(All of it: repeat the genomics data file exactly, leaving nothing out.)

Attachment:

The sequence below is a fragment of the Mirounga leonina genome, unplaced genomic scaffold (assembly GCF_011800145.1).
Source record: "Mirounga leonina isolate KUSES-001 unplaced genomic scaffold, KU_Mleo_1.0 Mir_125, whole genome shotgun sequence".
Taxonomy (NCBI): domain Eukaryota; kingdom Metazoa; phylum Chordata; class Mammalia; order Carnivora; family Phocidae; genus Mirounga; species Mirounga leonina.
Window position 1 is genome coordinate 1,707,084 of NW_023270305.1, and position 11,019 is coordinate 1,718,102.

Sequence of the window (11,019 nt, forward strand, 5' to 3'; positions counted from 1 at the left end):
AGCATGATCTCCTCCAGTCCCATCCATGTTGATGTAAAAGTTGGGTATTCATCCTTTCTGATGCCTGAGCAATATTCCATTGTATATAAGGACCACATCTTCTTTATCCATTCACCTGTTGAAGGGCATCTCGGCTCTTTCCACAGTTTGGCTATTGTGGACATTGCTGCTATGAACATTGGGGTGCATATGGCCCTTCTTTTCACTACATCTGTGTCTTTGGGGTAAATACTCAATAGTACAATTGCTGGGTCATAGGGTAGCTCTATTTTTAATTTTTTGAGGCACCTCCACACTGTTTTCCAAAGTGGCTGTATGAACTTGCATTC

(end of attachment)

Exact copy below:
The sequence below is a fragment of the Mirounga leonina genome, unplaced genomic scaffold (assembly GCF_011800145.1).
Source record: "Mirounga leonina isolate KUSES-001 unplaced genomic scaffold, KU_Mleo_1.0 Mir_125, whole genome shotgun sequence".
Taxonomy (NCBI): domain Eukaryota; kingdom Metazoa; phylum Chordata; class Mammalia; order Carnivora; family Phocidae; genus Mirounga; species Mirounga leonina.
Window position 1 is genome coordinate 1,707,084 of NW_023270305.1, and position 11,019 is coordinate 1,718,102.

Sequence of the window (11,019 nt, forward strand, 5' to 3'; positions counted from 1 at the left end):
AGCATGATCTCCTCCAGTCCCATCCATGTTGATGTAAAAGTTGGGTATTCATCCTTTCTGATGCCTGAGCAATATTCCATTGTATATAAGGACCACATCTTCTTTATCCATTCACCTGTTGAAGGGCATCTCGGCTCTTTCCACAGTTTGGCTATTGTGGACATTGCTGCTATGAACATTGGGGTGCATATGGCCCTTCTTTTCACTACATCTGTGTCTTTGGGGTAAATACTCAATAGTACAATTGCTGGGTCATAGGGTAGCTCTATTTTTAATTTTTTGAGGCACCTCCACACTGTTTTCCAAAGTGGCTGTATGAACTTGCATTC